Coral Morphologic is proud to announce a partnership with Mission Blue, an alliance of conservationists founded by Dr. Sylvia Earle, with the shared goal of exploring the ocean and engendering empathy for Earth’s marine life. By joining the Mission Blue network, we look forward to helping advance Mission Blue’s goals, including increasing marine protected areas (Hope Spots) around the globe 20% by 2020, developing sustainable fisheries, and reducing oceanic pollution. Coral Morphologic is committed to educating the public and building new paradigms around the value of the ocean and its essential role as Earth’s life support system.

Please explore Mission Blue’s website and watch the eponymous 2015 documentary about Dr. Earle “Mission Blue” on Netflix.

New Species of Coral Discovered on PortMiami’s Seawall Contains a Powerful Anti-Cancer Drug

Tuesday, April 19th, 2016

These Palythoa sp. zoantharians contain a remarkably potent chemical, palytoxin, proven to selectively destroy cancerous cells.

Several years ago we were excited to report that our survey of Zoantharian soft corals from South Florida had resulted in the identification of several undescribed species. Today, we are even more excited to report that one of these Palythoa species zoantharians, collected off the PortMiami seawall, contains an extremely powerful compound with proven anti-cancer properties. Coral Biome, our partners in Europe, have officially received a patent for the chemical’s extraction and application in the treatment of cancer and other serious diseases. From Coral Biome’s inception in 2011 in Marseilles, France, we have been assisting them in the collection, identification, and aquaculture of soft corals that produce medically-valuable chemicals, a process known as ‘bioprospecting’.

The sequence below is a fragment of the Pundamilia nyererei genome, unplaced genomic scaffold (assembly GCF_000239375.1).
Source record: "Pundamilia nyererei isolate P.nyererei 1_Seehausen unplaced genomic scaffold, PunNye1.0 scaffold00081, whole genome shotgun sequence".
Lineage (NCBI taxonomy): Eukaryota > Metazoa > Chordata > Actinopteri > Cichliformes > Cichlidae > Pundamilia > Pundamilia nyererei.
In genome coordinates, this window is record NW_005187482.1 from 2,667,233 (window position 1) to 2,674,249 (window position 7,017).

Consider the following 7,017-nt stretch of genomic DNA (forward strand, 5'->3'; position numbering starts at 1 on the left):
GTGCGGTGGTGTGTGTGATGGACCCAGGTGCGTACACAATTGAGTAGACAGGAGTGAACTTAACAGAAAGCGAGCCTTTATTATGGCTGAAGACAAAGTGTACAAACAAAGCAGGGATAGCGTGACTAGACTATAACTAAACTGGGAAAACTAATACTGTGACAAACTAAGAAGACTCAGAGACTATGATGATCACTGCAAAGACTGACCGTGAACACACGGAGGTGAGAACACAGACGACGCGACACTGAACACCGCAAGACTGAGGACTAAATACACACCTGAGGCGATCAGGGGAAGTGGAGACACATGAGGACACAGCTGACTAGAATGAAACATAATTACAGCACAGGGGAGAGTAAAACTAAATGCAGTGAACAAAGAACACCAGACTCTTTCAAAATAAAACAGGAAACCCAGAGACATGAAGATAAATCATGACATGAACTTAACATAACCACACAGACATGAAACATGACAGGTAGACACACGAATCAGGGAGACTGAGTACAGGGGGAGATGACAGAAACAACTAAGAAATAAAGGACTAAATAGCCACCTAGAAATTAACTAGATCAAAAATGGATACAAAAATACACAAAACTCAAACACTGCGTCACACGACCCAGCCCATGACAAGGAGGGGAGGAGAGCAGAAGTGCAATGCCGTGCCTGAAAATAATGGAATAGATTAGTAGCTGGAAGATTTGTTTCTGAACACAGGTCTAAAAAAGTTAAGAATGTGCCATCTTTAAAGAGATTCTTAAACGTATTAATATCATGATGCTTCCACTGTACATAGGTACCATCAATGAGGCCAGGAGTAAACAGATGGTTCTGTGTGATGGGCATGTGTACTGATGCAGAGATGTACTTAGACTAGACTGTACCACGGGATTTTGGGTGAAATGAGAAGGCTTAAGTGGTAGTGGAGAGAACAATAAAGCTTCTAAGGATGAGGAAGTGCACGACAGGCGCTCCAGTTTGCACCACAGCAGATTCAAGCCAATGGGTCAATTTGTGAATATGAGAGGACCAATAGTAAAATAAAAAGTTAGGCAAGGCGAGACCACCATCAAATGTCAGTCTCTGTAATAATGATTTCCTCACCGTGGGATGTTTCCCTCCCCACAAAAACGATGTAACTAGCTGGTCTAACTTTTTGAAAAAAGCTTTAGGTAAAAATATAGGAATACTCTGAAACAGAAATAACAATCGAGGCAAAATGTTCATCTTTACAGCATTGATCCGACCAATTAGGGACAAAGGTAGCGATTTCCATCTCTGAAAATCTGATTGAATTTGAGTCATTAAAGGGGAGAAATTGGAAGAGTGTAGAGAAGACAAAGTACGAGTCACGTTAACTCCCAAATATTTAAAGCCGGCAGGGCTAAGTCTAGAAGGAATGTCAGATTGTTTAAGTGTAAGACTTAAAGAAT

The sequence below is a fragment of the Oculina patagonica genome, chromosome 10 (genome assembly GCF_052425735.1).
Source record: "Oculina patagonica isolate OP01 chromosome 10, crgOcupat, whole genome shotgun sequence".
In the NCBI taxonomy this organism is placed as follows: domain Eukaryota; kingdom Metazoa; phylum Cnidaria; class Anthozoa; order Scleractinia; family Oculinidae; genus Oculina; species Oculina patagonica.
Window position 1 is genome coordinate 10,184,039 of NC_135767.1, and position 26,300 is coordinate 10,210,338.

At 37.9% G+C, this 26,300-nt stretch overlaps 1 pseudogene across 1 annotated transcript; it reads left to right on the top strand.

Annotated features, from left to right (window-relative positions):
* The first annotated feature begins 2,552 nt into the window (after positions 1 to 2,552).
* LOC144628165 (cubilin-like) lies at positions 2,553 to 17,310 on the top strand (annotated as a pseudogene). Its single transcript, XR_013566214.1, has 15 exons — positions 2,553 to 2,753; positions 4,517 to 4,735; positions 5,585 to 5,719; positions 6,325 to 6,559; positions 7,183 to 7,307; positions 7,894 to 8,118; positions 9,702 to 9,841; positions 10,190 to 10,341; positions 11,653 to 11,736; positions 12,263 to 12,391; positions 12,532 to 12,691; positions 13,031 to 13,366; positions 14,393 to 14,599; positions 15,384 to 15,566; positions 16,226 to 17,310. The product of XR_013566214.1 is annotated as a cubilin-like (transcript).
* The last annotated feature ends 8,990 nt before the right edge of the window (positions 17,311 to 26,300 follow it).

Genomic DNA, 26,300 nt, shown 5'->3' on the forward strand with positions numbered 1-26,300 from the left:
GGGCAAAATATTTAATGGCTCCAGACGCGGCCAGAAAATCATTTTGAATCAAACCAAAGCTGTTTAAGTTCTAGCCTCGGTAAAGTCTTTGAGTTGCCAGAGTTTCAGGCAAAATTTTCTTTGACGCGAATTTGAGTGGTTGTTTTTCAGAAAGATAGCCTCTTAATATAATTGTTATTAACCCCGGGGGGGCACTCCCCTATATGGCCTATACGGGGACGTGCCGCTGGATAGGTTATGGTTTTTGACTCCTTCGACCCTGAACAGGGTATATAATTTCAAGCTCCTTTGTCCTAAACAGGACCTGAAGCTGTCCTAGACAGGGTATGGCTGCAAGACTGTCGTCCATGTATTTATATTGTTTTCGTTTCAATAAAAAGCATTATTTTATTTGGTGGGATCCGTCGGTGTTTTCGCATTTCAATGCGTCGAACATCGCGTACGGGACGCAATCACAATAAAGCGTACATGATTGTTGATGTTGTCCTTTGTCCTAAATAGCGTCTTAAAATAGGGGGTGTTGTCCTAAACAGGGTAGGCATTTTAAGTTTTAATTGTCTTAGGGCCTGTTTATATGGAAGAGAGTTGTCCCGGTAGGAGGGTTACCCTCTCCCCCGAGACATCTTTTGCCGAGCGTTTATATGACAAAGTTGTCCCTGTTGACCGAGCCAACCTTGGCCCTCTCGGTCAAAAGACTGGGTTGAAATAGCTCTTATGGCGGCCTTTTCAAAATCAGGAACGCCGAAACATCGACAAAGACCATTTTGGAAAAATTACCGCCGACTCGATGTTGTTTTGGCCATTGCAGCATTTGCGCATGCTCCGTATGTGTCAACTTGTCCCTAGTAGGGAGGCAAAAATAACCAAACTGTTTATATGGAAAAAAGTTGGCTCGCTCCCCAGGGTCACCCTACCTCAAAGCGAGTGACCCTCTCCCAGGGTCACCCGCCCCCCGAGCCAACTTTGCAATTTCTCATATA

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The Endangered Corals of Fisher Island & The Saga of The Deep Dredge (Pt. 3 of 3)

Thursday, May 21st, 2015

Fisher Island, Government & Norris Cuts

A Nursery Solution:

The Deep Dredge of Government Cut has caused significant coral stress and mortality on the corals and reefs in and around Miami… including wide areas that the Army Corps predicted would not be affected. In particular, the dredging at PortMiami has resulted in vast sediment plumes that arc around the south-side of Fisher Island and out through Norris Cut where federally protected elkhorn corals are suffering.

As mitigation against this coral die-off and stress, Coral Morphologic proposes the construction of an ‘urban coral research nursery’ along the edge of South Pointe Park where the public can be directly engaged with the marine ecosystem of Miami. This coral nursery will be built primarily to house and grow fragments from the variety of Acropora corals living around Fisher Island. The coral nursery will be a proactive mitigation response to a shameful coral transplantation effort on Fisher Island and the siltation-related mortality of coral around Miami.